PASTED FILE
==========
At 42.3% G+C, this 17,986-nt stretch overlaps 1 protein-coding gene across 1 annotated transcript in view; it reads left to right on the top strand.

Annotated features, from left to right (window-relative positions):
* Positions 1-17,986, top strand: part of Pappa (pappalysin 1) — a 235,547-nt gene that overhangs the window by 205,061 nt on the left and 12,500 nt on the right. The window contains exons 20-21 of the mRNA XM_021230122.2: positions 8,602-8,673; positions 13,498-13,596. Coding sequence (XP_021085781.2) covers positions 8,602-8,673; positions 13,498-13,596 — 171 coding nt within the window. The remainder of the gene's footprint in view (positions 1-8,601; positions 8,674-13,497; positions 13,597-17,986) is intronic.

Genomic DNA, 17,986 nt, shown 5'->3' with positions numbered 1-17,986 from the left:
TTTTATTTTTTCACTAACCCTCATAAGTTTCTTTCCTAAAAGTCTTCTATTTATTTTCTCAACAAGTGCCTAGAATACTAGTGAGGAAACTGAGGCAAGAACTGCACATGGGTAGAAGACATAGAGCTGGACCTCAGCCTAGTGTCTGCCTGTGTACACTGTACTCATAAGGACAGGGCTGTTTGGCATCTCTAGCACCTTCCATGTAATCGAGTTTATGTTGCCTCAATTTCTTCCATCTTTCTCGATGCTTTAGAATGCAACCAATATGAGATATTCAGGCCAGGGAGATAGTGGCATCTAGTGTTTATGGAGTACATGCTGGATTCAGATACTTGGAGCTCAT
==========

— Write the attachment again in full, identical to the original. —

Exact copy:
At 42.3% G+C, this 17,986-nt stretch overlaps 1 protein-coding gene across 1 annotated transcript in view; it reads left to right on the top strand.

Annotated features, from left to right (window-relative positions):
* Positions 1-17,986, top strand: part of Pappa (pappalysin 1) — a 235,547-nt gene that overhangs the window by 205,061 nt on the left and 12,500 nt on the right. The window contains exons 20-21 of the mRNA XM_021230122.2: positions 8,602-8,673; positions 13,498-13,596. Coding sequence (XP_021085781.2) covers positions 8,602-8,673; positions 13,498-13,596 — 171 coding nt within the window. The remainder of the gene's footprint in view (positions 1-8,601; positions 8,674-13,497; positions 13,597-17,986) is intronic.

Genomic DNA, 17,986 nt, shown 5'->3' with positions numbered 1-17,986 from the left:
TTTTATTTTTTCACTAACCCTCATAAGTTTCTTTCCTAAAAGTCTTCTATTTATTTTCTCAACAAGTGCCTAGAATACTAGTGAGGAAACTGAGGCAAGAACTGCACATGGGTAGAAGACATAGAGCTGGACCTCAGCCTAGTGTCTGCCTGTGTACACTGTACTCATAAGGACAGGGCTGTTTGGCATCTCTAGCACCTTCCATGTAATCGAGTTTATGTTGCCTCAATTTCTTCCATCTTTCTCGATGCTTTAGAATGCAACCAATATGAGATATTCAGGCCAGGGAGATAGTGGCATCTAGTGTTTATGGAGTACATGCTGGATTCAGATACTTGGAGCTCAT